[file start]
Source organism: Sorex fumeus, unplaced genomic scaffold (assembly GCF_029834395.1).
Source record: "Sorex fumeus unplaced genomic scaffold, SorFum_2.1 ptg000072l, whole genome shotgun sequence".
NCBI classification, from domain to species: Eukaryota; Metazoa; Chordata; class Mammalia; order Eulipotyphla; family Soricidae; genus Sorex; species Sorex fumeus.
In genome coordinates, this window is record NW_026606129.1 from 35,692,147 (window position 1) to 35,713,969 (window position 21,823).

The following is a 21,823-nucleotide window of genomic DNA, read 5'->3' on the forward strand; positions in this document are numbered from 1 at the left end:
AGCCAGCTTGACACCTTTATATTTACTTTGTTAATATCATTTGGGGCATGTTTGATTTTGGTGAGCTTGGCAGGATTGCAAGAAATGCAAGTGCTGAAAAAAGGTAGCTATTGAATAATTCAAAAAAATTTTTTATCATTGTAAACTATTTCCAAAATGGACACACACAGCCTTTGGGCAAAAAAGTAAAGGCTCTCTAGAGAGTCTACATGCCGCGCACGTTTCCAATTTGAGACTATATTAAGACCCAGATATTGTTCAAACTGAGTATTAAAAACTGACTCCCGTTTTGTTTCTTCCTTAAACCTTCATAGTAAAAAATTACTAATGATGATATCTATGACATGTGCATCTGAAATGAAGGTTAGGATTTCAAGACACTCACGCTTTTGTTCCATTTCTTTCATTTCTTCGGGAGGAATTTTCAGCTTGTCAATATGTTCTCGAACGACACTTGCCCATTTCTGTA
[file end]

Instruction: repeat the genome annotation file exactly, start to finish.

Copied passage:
Source organism: Sorex fumeus, unplaced genomic scaffold (assembly GCF_029834395.1).
Source record: "Sorex fumeus unplaced genomic scaffold, SorFum_2.1 ptg000072l, whole genome shotgun sequence".
NCBI classification, from domain to species: Eukaryota; Metazoa; Chordata; class Mammalia; order Eulipotyphla; family Soricidae; genus Sorex; species Sorex fumeus.
In genome coordinates, this window is record NW_026606129.1 from 35,692,147 (window position 1) to 35,713,969 (window position 21,823).

The following is a 21,823-nucleotide window of genomic DNA, read 5'->3' on the forward strand; positions in this document are numbered from 1 at the left end:
AGCCAGCTTGACACCTTTATATTTACTTTGTTAATATCATTTGGGGCATGTTTGATTTTGGTGAGCTTGGCAGGATTGCAAGAAATGCAAGTGCTGAAAAAAGGTAGCTATTGAATAATTCAAAAAAATTTTTTATCATTGTAAACTATTTCCAAAATGGACACACACAGCCTTTGGGCAAAAAAGTAAAGGCTCTCTAGAGAGTCTACATGCCGCGCACGTTTCCAATTTGAGACTATATTAAGACCCAGATATTGTTCAAACTGAGTATTAAAAACTGACTCCCGTTTTGTTTCTTCCTTAAACCTTCATAGTAAAAAATTACTAATGATGATATCTATGACATGTGCATCTGAAATGAAGGTTAGGATTTCAAGACACTCACGCTTTTGTTCCATTTCTTTCATTTCTTCGGGAGGAATTTTCAGCTTGTCAATATGTTCTCGAACGACACTTGCCCATTTCTGTA